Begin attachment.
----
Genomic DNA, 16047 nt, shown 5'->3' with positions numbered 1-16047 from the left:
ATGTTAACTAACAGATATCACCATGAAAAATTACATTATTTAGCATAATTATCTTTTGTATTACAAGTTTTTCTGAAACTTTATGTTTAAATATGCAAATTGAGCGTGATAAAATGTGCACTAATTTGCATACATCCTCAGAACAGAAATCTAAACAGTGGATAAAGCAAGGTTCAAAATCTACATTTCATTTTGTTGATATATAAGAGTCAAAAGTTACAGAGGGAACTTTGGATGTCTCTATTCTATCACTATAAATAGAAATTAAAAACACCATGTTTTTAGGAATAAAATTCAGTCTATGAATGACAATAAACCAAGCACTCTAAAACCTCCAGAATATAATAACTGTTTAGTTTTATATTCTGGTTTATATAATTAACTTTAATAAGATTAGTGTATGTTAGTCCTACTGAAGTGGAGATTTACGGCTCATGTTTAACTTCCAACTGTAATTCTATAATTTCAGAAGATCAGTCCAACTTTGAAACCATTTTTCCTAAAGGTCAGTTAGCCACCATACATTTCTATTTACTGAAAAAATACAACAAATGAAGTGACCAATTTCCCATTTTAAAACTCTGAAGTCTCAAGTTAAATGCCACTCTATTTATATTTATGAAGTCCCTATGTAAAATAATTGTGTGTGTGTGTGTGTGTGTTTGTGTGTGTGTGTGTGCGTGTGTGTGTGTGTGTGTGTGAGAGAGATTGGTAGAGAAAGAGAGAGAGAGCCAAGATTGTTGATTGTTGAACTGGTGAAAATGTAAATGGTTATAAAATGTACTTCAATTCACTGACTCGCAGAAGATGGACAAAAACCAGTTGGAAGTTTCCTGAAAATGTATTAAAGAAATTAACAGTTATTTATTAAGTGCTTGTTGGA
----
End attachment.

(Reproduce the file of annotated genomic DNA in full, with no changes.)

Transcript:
Genomic DNA, 16047 nt, shown 5'->3' with positions numbered 1-16047 from the left:
ATGTTAACTAACAGATATCACCATGAAAAATTACATTATTTAGCATAATTATCTTTTGTATTACAAGTTTTTCTGAAACTTTATGTTTAAATATGCAAATTGAGCGTGATAAAATGTGCACTAATTTGCATACATCCTCAGAACAGAAATCTAAACAGTGGATAAAGCAAGGTTCAAAATCTACATTTCATTTTGTTGATATATAAGAGTCAAAAGTTACAGAGGGAACTTTGGATGTCTCTATTCTATCACTATAAATAGAAATTAAAAACACCATGTTTTTAGGAATAAAATTCAGTCTATGAATGACAATAAACCAAGCACTCTAAAACCTCCAGAATATAATAACTGTTTAGTTTTATATTCTGGTTTATATAATTAACTTTAATAAGATTAGTGTATGTTAGTCCTACTGAAGTGGAGATTTACGGCTCATGTTTAACTTCCAACTGTAATTCTATAATTTCAGAAGATCAGTCCAACTTTGAAACCATTTTTCCTAAAGGTCAGTTAGCCACCATACATTTCTATTTACTGAAAAAATACAACAAATGAAGTGACCAATTTCCCATTTTAAAACTCTGAAGTCTCAAGTTAAATGCCACTCTATTTATATTTATGAAGTCCCTATGTAAAATAATTGTGTGTGTGTGTGTGTGTGTTTGTGTGTGTGTGTGTGCGTGTGTGTGTGTGTGTGTGTGAGAGAGATTGGTAGAGAAAGAGAGAGAGAGCCAAGATTGTTGATTGTTGAACTGGTGAAAATGTAAATGGTTATAAAATGTACTTCAATTCACTGACTCGCAGAAGATGGACAAAAACCAGTTGGAAGTTTCCTGAAAATGTATTAAAGAAATTAACAGTTATTTATTAAGTGCTTGTTGGA